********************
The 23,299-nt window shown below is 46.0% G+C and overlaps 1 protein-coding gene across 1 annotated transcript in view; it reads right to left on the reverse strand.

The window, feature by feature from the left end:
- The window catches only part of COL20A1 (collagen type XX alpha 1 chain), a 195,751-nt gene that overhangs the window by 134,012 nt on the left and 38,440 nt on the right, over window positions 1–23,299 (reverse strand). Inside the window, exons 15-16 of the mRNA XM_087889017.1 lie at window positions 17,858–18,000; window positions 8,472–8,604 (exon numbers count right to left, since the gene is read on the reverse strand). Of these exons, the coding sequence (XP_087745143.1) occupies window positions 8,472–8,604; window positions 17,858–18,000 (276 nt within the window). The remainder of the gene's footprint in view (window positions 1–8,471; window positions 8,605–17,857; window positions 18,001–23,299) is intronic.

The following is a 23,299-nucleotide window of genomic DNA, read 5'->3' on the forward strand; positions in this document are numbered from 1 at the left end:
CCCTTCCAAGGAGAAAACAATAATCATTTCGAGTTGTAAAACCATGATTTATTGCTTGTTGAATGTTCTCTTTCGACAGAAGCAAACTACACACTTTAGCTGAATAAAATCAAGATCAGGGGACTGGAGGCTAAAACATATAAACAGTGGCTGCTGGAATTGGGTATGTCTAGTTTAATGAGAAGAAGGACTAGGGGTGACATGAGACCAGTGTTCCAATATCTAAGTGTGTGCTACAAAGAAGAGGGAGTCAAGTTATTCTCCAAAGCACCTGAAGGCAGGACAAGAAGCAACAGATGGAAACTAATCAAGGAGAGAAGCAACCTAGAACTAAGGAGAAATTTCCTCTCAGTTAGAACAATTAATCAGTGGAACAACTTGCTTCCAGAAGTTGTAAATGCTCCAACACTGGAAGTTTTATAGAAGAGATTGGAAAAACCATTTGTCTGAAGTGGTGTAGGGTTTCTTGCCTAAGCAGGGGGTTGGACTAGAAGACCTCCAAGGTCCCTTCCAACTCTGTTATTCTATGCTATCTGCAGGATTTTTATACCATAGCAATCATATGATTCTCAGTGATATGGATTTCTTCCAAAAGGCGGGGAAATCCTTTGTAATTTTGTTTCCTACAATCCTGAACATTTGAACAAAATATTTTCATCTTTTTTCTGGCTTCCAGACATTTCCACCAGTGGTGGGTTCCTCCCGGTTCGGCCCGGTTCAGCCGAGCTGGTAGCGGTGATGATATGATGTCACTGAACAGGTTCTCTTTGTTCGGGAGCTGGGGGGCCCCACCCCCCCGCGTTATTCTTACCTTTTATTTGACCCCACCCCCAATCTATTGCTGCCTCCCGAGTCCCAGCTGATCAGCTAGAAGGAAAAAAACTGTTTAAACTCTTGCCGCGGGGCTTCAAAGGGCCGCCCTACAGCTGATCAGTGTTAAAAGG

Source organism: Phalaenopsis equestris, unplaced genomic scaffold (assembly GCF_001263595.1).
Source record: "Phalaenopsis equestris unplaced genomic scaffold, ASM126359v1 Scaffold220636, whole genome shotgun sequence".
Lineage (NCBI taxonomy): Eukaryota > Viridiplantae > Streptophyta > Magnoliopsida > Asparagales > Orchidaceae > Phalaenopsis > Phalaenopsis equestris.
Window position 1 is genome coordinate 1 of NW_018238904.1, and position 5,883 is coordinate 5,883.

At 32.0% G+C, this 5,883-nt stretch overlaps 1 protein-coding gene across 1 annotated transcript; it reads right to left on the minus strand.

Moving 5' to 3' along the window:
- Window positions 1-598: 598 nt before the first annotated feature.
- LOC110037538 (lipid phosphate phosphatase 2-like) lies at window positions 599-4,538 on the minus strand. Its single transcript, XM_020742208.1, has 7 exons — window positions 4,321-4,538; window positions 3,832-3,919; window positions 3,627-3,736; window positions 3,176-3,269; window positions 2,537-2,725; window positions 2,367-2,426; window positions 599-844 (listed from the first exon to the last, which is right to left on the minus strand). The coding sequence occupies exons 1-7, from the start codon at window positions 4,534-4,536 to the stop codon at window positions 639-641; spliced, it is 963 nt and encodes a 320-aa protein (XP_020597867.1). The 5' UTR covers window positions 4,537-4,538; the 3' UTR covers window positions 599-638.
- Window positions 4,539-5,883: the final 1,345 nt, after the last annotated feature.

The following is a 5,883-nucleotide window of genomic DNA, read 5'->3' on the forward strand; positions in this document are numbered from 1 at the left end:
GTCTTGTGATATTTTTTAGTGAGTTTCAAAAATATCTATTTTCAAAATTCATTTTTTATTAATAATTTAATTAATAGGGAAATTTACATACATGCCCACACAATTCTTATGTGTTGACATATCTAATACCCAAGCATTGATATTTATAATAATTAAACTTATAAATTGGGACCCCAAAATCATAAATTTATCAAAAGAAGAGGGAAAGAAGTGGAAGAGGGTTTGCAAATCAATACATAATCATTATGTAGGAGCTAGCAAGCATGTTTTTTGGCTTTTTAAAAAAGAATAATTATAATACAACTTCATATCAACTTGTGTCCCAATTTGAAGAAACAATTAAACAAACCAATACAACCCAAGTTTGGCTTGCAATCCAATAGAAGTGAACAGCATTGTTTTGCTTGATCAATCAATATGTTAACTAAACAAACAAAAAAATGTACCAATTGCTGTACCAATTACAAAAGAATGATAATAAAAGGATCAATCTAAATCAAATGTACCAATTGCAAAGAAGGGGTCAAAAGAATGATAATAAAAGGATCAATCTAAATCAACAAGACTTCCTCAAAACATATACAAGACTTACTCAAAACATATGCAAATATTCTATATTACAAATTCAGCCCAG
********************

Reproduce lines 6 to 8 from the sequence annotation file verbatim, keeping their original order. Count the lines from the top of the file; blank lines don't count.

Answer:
Source organism: Phalaenopsis equestris, unplaced genomic scaffold (assembly GCF_001263595.1).
Source record: "Phalaenopsis equestris unplaced genomic scaffold, ASM126359v1 Scaffold220636, whole genome shotgun sequence".
Lineage (NCBI taxonomy): Eukaryota > Viridiplantae > Streptophyta > Magnoliopsida > Asparagales > Orchidaceae > Phalaenopsis > Phalaenopsis equestris.